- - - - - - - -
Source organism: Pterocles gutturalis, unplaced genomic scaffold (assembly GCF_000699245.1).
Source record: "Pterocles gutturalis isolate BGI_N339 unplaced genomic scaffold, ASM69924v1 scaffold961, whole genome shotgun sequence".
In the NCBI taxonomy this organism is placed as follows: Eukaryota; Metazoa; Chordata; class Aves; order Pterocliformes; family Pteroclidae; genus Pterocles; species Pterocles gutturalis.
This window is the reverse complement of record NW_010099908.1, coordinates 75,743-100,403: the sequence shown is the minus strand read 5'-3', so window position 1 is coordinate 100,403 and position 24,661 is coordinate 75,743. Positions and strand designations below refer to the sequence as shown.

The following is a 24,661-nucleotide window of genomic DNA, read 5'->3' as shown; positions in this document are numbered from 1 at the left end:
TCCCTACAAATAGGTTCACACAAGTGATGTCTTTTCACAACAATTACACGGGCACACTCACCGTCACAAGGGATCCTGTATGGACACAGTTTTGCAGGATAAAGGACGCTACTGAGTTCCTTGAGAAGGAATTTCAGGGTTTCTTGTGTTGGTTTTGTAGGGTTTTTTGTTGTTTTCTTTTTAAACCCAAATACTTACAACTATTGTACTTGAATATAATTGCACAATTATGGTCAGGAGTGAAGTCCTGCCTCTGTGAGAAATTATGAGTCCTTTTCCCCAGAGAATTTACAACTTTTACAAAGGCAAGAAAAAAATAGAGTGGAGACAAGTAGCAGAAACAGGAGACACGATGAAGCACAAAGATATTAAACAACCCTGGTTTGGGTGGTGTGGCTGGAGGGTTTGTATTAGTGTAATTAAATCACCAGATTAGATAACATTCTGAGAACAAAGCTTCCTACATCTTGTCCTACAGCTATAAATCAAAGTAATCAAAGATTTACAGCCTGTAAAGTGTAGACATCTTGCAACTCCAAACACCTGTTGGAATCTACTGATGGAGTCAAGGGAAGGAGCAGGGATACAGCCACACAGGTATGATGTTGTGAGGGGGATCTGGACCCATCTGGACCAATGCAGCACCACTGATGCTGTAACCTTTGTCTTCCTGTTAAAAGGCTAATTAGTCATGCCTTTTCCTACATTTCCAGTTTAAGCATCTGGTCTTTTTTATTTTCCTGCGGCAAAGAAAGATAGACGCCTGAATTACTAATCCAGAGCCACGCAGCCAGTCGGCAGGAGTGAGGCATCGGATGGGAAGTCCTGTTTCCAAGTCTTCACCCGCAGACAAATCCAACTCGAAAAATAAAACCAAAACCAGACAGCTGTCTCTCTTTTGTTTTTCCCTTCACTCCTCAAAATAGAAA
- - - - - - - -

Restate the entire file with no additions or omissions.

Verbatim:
Source organism: Pterocles gutturalis, unplaced genomic scaffold (assembly GCF_000699245.1).
Source record: "Pterocles gutturalis isolate BGI_N339 unplaced genomic scaffold, ASM69924v1 scaffold961, whole genome shotgun sequence".
In the NCBI taxonomy this organism is placed as follows: Eukaryota; Metazoa; Chordata; class Aves; order Pterocliformes; family Pteroclidae; genus Pterocles; species Pterocles gutturalis.
This window is the reverse complement of record NW_010099908.1, coordinates 75,743-100,403: the sequence shown is the minus strand read 5'-3', so window position 1 is coordinate 100,403 and position 24,661 is coordinate 75,743. Positions and strand designations below refer to the sequence as shown.

The following is a 24,661-nucleotide window of genomic DNA, read 5'->3' as shown; positions in this document are numbered from 1 at the left end:
TCCCTACAAATAGGTTCACACAAGTGATGTCTTTTCACAACAATTACACGGGCACACTCACCGTCACAAGGGATCCTGTATGGACACAGTTTTGCAGGATAAAGGACGCTACTGAGTTCCTTGAGAAGGAATTTCAGGGTTTCTTGTGTTGGTTTTGTAGGGTTTTTTGTTGTTTTCTTTTTAAACCCAAATACTTACAACTATTGTACTTGAATATAATTGCACAATTATGGTCAGGAGTGAAGTCCTGCCTCTGTGAGAAATTATGAGTCCTTTTCCCCAGAGAATTTACAACTTTTACAAAGGCAAGAAAAAAATAGAGTGGAGACAAGTAGCAGAAACAGGAGACACGATGAAGCACAAAGATATTAAACAACCCTGGTTTGGGTGGTGTGGCTGGAGGGTTTGTATTAGTGTAATTAAATCACCAGATTAGATAACATTCTGAGAACAAAGCTTCCTACATCTTGTCCTACAGCTATAAATCAAAGTAATCAAAGATTTACAGCCTGTAAAGTGTAGACATCTTGCAACTCCAAACACCTGTTGGAATCTACTGATGGAGTCAAGGGAAGGAGCAGGGATACAGCCACACAGGTATGATGTTGTGAGGGGGATCTGGACCCATCTGGACCAATGCAGCACCACTGATGCTGTAACCTTTGTCTTCCTGTTAAAAGGCTAATTAGTCATGCCTTTTCCTACATTTCCAGTTTAAGCATCTGGTCTTTTTTATTTTCCTGCGGCAAAGAAAGATAGACGCCTGAATTACTAATCCAGAGCCACGCAGCCAGTCGGCAGGAGTGAGGCATCGGATGGGAAGTCCTGTTTCCAAGTCTTCACCCGCAGACAAATCCAACTCGAAAAATAAAACCAAAACCAGACAGCTGTCTCTCTTTTGTTTTTCCCTTCACTCCTCAAAATAGAAA